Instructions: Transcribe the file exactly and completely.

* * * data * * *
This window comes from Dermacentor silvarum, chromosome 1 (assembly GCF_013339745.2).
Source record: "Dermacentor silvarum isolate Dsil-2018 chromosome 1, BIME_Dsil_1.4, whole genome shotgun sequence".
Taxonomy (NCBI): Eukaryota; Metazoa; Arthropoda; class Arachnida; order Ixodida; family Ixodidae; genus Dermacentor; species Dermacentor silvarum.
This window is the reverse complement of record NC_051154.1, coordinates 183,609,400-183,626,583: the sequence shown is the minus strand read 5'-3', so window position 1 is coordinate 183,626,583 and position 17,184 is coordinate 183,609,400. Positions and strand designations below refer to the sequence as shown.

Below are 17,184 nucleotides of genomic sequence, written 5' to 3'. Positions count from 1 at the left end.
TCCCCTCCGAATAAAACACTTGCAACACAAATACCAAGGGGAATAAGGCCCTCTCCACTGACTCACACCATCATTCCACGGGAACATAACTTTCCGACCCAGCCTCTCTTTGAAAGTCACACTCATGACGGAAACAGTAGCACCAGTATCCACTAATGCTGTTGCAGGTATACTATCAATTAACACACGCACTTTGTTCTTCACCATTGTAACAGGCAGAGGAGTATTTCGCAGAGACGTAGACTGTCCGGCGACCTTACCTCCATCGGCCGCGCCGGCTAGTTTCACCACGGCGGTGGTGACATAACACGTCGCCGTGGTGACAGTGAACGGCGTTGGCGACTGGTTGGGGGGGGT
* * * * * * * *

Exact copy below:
This window comes from Dermacentor silvarum, chromosome 1 (assembly GCF_013339745.2).
Source record: "Dermacentor silvarum isolate Dsil-2018 chromosome 1, BIME_Dsil_1.4, whole genome shotgun sequence".
Taxonomy (NCBI): Eukaryota; Metazoa; Arthropoda; class Arachnida; order Ixodida; family Ixodidae; genus Dermacentor; species Dermacentor silvarum.
This window is the reverse complement of record NC_051154.1, coordinates 183,609,400-183,626,583: the sequence shown is the minus strand read 5'-3', so window position 1 is coordinate 183,626,583 and position 17,184 is coordinate 183,609,400. Positions and strand designations below refer to the sequence as shown.

Below are 17,184 nucleotides of genomic sequence, written 5' to 3'. Positions count from 1 at the left end.
TCCCCTCCGAATAAAACACTTGCAACACAAATACCAAGGGGAATAAGGCCCTCTCCACTGACTCACACCATCATTCCACGGGAACATAACTTTCCGACCCAGCCTCTCTTTGAAAGTCACACTCATGACGGAAACAGTAGCACCAGTATCCACTAATGCTGTTGCAGGTATACTATCAATTAACACACGCACTTTGTTCTTCACCATTGTAACAGGCAGAGGAGTATTTCGCAGAGACGTAGACTGTCCGGCGACCTTACCTCCATCGGCCGCGCCGGCTAGTTTCACCACGGCGGTGGTGACATAACACGTCGCCGTGGTGACAGTGAACGGCGTTGGCGACTGGTTGGGGGGGGT